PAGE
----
Surgery causes remission in Type II Diabetes in around 78 per cent of individuals by reducing blood sugar levels to normal levels, eliminating the need for diabetes medications and improving health in general.
Lowered risk of related diseases
Studies have demonstrated that among patients who have undergone surgery, the risk of cardiovascular disease decreased, allowing reductions in therapies aimed at hypertension and lowering lipid levels. These improvements may potentially reduce morbidity and mortality caused by cardiovascular diseases.
In addition, high blood pressure was improved in 78 per cent of patients who undergone surgery and high blood lipids in more than 70 pre cent of patients.
When should I undergo bariatric surgery? Studies have found that the shorter a person’s history of diabetes, the higher the possibility of complete remission. In poorly-controlled diabetes, glucose toxicity accelerates beta cells failure to function, which means your beta cells are no longer able to produce and secrete insulin. By helping you lose weight, bariatric surgery can improve your beta cells’ responsiveness to glucose.Sustainable weight loss will be accompanied by good chances of long-term remission. It is highly important for the procedure to be performed prior to failure of beta cells as this condition is irreversible.
Simply put, the earlier you choose to undergo surgery, the better the outcome.
Who should undergo bariatric surgery? Latest research has shown that bariatric surgery is not just for diabetics who are severely overweight, but can also be used as treatment for diabetics who are of normal weight or are moderately overweight. This is because bariatric surgery does not only work via reduction in an individual’s body weight but also has other positive effects on your health and body, such as rapid heightening of insulin sensitivity and lowering of blood sugar levels. These occur in the immediate period even before significant weight loss has occurred and are the basis of diabetic treatment.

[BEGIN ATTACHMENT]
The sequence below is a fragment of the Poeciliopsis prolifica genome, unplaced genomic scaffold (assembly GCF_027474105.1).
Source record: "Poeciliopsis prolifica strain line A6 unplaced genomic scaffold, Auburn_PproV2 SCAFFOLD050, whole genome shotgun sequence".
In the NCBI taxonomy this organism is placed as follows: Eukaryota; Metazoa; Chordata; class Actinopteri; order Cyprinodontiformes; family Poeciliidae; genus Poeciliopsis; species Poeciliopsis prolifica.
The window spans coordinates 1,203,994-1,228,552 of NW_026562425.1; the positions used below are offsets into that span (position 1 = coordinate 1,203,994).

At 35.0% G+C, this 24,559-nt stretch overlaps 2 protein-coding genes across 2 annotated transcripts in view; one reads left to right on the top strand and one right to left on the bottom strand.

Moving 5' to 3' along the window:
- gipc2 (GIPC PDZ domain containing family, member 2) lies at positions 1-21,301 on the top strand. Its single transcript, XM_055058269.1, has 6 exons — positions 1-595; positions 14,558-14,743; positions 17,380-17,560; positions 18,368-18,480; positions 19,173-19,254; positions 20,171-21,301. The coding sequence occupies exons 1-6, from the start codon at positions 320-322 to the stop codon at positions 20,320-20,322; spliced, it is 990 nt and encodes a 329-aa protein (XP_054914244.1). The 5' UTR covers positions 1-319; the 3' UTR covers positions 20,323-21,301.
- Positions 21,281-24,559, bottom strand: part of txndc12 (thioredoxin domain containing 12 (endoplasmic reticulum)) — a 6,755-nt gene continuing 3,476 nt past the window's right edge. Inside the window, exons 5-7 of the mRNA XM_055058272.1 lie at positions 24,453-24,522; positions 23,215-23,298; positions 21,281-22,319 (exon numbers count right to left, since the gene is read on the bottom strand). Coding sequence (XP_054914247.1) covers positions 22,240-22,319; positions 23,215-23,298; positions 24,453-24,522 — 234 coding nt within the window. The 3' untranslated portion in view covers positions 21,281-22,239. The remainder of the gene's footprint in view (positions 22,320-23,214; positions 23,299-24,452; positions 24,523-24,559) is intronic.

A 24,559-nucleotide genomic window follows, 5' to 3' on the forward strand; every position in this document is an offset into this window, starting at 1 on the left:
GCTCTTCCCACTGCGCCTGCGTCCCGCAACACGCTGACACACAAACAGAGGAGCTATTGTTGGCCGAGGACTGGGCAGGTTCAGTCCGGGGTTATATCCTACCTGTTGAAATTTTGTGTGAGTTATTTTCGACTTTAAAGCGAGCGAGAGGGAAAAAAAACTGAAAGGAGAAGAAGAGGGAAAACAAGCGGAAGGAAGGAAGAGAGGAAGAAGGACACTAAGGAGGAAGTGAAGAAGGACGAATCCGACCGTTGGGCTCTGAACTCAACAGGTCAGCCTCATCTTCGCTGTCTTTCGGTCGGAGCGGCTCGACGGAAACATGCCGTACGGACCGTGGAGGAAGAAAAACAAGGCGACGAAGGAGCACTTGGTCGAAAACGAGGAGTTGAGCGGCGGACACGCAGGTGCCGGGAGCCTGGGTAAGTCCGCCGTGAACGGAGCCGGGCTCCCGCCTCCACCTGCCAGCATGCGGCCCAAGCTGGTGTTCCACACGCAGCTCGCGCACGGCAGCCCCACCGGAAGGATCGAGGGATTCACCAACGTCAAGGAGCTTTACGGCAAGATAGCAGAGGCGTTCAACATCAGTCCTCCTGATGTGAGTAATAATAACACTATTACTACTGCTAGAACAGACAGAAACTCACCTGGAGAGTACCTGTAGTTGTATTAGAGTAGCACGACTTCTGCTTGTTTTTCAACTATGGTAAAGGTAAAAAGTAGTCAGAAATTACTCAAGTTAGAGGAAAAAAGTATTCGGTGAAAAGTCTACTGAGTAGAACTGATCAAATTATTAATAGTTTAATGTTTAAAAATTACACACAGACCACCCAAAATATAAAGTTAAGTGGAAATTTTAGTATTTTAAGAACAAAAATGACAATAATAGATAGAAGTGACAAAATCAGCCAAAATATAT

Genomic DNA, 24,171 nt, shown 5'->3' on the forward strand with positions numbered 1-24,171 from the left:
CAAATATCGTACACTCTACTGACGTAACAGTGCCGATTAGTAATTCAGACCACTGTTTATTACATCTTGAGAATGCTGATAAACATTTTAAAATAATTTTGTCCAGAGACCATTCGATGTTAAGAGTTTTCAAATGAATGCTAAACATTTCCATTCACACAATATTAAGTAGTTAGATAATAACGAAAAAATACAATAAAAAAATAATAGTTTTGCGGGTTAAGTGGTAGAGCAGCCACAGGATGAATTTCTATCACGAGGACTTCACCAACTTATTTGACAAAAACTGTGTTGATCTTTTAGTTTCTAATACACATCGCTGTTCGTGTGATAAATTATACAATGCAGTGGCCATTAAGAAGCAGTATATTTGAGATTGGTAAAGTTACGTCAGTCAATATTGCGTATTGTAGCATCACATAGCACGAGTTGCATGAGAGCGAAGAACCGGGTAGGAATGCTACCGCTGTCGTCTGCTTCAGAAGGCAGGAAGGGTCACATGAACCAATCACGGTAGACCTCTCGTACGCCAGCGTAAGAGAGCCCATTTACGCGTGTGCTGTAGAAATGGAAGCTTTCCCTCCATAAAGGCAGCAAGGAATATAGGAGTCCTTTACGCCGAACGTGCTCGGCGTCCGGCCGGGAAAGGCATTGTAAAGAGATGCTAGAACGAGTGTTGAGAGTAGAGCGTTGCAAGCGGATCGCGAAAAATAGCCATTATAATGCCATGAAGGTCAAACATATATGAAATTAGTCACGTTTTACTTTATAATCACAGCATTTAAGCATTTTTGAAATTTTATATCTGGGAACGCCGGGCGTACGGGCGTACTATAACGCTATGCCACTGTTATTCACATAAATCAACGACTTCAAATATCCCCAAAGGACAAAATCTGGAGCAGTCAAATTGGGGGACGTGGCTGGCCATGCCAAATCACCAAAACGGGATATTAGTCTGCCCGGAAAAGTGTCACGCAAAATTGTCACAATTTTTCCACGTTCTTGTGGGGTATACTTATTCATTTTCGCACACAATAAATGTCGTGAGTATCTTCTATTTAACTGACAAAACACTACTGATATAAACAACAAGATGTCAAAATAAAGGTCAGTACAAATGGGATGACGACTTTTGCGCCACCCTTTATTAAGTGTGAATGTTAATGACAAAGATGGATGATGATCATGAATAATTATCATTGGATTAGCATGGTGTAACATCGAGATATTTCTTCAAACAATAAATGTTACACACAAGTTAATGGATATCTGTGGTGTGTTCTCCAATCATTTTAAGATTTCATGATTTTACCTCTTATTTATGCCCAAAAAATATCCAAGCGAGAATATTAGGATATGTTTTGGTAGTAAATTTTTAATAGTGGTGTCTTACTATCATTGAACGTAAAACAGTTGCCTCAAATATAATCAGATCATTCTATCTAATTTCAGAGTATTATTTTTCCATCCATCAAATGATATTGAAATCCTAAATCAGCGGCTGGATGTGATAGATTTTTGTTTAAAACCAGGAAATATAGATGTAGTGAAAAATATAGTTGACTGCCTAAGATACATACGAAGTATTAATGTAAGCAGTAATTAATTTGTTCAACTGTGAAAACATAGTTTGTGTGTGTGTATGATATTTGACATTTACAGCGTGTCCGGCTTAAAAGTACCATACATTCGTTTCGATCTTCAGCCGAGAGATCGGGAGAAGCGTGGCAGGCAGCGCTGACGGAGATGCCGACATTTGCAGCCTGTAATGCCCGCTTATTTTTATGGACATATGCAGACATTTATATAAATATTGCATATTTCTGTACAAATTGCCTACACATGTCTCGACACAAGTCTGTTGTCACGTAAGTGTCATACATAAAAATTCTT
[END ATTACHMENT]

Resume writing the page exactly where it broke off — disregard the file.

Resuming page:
More than eight in ten diabetic patients of normal weight have achieved diabetes improvement within a week to three months post-surgery. Similarly, more than 85 per cent of diabetic patients who are obese have achieved diabetes improvement through surgery.
In addition, bariatric surgery also plays an important role in preventing diabetes in obese patients who are not diabetic. If you are severely overweight but not diabetic, weight loss after surgery decreases your chance of developing diabetes by 60 per cent.
How does each procedure work? Both laparoscopic roux en y gastric bypass and laparoscopic sleeve gastrectomy work through four main ways as follows:
- Rapid and significant weight loss
- Alteration of gut hormones which affects how your body produces and secretes insulin
- More efficient usage of insulin which lowers blood sugar levels
- Increased amount of bile acids produced by your body, which increases your cells’ sensitivity to insulin
Laparoscopic roux en y gastric bypass is a surgery to change your gastrointestinal tract. By causing food you consume to bypass most of the stomach and the upper part of your small intestine, this surgery improves diabetes through rapid and significant weight loss. Independently
of weight loss, Roux en y gastric bypass also alters the production of various hormones produced by your gut, which leads to improvement of insulin secretion and resistance. Furthermore, the surgery improves the way your cells use insulin, lowering your blood glucose levels. The amount of
bile acids that your body produces is also increased, increasing your body cells’ sensitivity to insulin.
Laparoscopic sleeve gastrectomy is a surgery which removes a large portion of your stomach. In doing so, this helps you lose weight rapidly. With a narrow remaining stomach, there is much less space for food. You will only be able to consume smaller amounts of food after the surgery.Laparoscopic sleeve gastrectomy also has mechanisms to treat diabetes independent of weight loss. It leads to changes in hormones produced by your gut. This in turn affects how your body produces insulin which leads to an improvement in diabetes. Furthermore, the surgery improves the way your cells use insulin, lowering your blood glucose levels. The amount of bile acids that your body produces is also increased, increasing your body cells’ sensitivity to insulin.